A stochastic mixed integer programming approach to wildfire management systems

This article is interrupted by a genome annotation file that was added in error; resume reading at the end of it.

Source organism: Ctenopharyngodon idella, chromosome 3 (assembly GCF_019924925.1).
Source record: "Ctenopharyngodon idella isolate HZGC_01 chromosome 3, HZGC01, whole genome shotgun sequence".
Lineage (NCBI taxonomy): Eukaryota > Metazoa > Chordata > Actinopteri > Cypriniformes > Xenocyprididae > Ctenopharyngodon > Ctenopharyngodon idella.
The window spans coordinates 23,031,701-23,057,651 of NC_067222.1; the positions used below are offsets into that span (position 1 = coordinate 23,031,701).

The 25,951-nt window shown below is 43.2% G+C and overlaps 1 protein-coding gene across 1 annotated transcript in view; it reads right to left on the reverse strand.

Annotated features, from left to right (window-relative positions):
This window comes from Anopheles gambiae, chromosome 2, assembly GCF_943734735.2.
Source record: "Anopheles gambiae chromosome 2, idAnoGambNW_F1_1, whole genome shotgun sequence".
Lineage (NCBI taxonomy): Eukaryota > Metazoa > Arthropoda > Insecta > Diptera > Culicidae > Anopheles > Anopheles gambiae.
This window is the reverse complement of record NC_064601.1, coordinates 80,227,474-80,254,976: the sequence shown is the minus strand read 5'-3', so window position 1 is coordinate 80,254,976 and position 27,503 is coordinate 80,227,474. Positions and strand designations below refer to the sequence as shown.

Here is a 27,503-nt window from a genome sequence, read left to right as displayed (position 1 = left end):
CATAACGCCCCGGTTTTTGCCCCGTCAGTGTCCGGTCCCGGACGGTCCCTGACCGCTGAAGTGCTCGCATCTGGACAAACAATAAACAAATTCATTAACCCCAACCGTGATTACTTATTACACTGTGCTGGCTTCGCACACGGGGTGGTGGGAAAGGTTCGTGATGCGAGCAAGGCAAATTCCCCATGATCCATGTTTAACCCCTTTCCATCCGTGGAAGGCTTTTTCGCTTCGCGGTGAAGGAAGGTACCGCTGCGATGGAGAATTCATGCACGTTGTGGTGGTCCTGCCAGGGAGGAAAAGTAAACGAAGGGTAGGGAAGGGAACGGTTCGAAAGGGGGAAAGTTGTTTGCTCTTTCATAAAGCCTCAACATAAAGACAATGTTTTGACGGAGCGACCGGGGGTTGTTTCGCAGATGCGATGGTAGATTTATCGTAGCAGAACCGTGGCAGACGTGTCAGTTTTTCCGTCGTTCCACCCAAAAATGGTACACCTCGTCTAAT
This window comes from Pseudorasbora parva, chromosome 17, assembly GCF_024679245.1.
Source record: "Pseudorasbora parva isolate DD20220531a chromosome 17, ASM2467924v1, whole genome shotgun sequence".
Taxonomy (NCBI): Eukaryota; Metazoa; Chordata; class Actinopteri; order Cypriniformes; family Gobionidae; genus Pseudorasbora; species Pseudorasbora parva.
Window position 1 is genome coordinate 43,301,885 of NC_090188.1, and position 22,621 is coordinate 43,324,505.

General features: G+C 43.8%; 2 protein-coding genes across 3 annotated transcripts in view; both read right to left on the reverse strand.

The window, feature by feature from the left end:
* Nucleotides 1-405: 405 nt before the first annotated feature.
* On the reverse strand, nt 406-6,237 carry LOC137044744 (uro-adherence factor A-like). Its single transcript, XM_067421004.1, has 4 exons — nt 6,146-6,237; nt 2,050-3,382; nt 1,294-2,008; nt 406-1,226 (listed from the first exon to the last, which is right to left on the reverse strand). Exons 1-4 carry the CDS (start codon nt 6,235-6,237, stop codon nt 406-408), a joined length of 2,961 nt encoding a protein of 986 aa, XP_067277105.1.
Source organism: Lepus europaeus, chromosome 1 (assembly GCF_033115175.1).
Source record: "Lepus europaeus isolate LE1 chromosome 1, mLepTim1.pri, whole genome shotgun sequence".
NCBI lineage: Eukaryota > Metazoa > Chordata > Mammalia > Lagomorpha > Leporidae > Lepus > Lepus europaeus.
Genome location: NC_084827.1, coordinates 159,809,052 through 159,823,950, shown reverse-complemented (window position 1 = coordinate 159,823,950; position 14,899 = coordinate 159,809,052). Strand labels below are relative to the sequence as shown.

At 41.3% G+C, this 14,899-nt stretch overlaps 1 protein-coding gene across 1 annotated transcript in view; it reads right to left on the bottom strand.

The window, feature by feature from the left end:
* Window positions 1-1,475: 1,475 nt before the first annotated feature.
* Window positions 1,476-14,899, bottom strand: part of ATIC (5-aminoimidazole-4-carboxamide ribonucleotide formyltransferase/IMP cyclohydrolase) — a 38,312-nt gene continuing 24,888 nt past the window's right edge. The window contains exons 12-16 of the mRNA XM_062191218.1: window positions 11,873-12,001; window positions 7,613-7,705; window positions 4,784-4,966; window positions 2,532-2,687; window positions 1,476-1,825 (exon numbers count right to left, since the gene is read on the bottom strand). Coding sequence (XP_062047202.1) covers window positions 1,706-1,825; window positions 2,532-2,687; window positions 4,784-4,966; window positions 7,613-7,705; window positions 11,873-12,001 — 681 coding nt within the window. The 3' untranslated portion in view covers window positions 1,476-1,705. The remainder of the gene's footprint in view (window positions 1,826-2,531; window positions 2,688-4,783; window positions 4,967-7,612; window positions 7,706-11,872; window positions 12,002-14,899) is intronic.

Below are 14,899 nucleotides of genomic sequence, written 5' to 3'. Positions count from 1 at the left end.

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Wildfires have become more destructive and are seriously threatening societies and our ecosystems throughout the world. Once a wildfire escapes from its initial suppression attack, it can easily develop into a destructive huge fire that can result in significant loss of lives and resources. Some human-caused wildfires may be prevented; however, most nature-caused wildfires cannot. Consequently, wildfire suppression and contain- ment becomes fundamentally important; but suppressing and containing wildfires is costly. Since the budget and resources for wildfire management are constrained in reality, it is imperative to make important decisions such that the total cost and damage associated with the wildfire is minimized while wildfire containment effectiveness is maximized. To achieve this objective, wildfire attack-bases should be optimally located such that any wildfire is suppressed within the effective attack range from some bases. In addition, the optimal fire-fighting resources should be deployed to the wildfire location such that it is efficiently suppressed from an economic perspective. The two main uncertain/stochastic factors in wildfire management problems are fire occurrence frequency and fire growth characteristics. In this thesis two models for wildfire management planning are proposed. The first model is a strategic model for the optimal location of wildfire-attack bases under uncertainty in fire occurrence. The second model is a tactical model for the optimal deployment of fire-fighting resources under uncertainty in fire growth. A stochastic mixed-integer programming approach is proposed in order to take into account the uncertainty in the problem data and to allow for robust wildfire management decisions under uncertainty. For computational results, the tactical decision model is numerically experimented by two different approaches to provide the more efficient method for solving the model.